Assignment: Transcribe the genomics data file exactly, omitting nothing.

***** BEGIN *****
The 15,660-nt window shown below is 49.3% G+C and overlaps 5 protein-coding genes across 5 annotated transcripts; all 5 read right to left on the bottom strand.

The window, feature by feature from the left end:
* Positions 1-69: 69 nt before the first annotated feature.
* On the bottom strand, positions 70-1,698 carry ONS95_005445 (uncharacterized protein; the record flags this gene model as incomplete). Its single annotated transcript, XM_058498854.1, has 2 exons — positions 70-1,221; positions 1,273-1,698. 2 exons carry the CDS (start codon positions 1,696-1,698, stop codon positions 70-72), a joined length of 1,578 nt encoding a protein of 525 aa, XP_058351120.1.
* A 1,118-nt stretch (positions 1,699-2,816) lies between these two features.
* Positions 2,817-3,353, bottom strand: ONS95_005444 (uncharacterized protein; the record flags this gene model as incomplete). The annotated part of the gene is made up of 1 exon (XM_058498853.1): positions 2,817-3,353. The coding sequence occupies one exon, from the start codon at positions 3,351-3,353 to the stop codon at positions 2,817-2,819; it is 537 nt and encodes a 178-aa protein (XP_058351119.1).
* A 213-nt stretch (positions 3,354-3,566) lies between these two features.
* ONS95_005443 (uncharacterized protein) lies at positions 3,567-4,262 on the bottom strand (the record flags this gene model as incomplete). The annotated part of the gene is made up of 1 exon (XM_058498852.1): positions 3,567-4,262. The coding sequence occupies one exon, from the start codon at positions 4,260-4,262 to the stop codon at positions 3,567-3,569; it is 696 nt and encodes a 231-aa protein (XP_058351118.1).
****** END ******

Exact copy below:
The 15,660-nt window shown below is 49.3% G+C and overlaps 5 protein-coding genes across 5 annotated transcripts; all 5 read right to left on the bottom strand.

The window, feature by feature from the left end:
* Positions 1-69: 69 nt before the first annotated feature.
* On the bottom strand, positions 70-1,698 carry ONS95_005445 (uncharacterized protein; the record flags this gene model as incomplete). Its single annotated transcript, XM_058498854.1, has 2 exons — positions 70-1,221; positions 1,273-1,698. 2 exons carry the CDS (start codon positions 1,696-1,698, stop codon positions 70-72), a joined length of 1,578 nt encoding a protein of 525 aa, XP_058351120.1.
* A 1,118-nt stretch (positions 1,699-2,816) lies between these two features.
* Positions 2,817-3,353, bottom strand: ONS95_005444 (uncharacterized protein; the record flags this gene model as incomplete). The annotated part of the gene is made up of 1 exon (XM_058498853.1): positions 2,817-3,353. The coding sequence occupies one exon, from the start codon at positions 3,351-3,353 to the stop codon at positions 2,817-2,819; it is 537 nt and encodes a 178-aa protein (XP_058351119.1).
* A 213-nt stretch (positions 3,354-3,566) lies between these two features.
* ONS95_005443 (uncharacterized protein) lies at positions 3,567-4,262 on the bottom strand (the record flags this gene model as incomplete). The annotated part of the gene is made up of 1 exon (XM_058498852.1): positions 3,567-4,262. The coding sequence occupies one exon, from the start codon at positions 4,260-4,262 to the stop codon at positions 3,567-3,569; it is 696 nt and encodes a 231-aa protein (XP_058351118.1).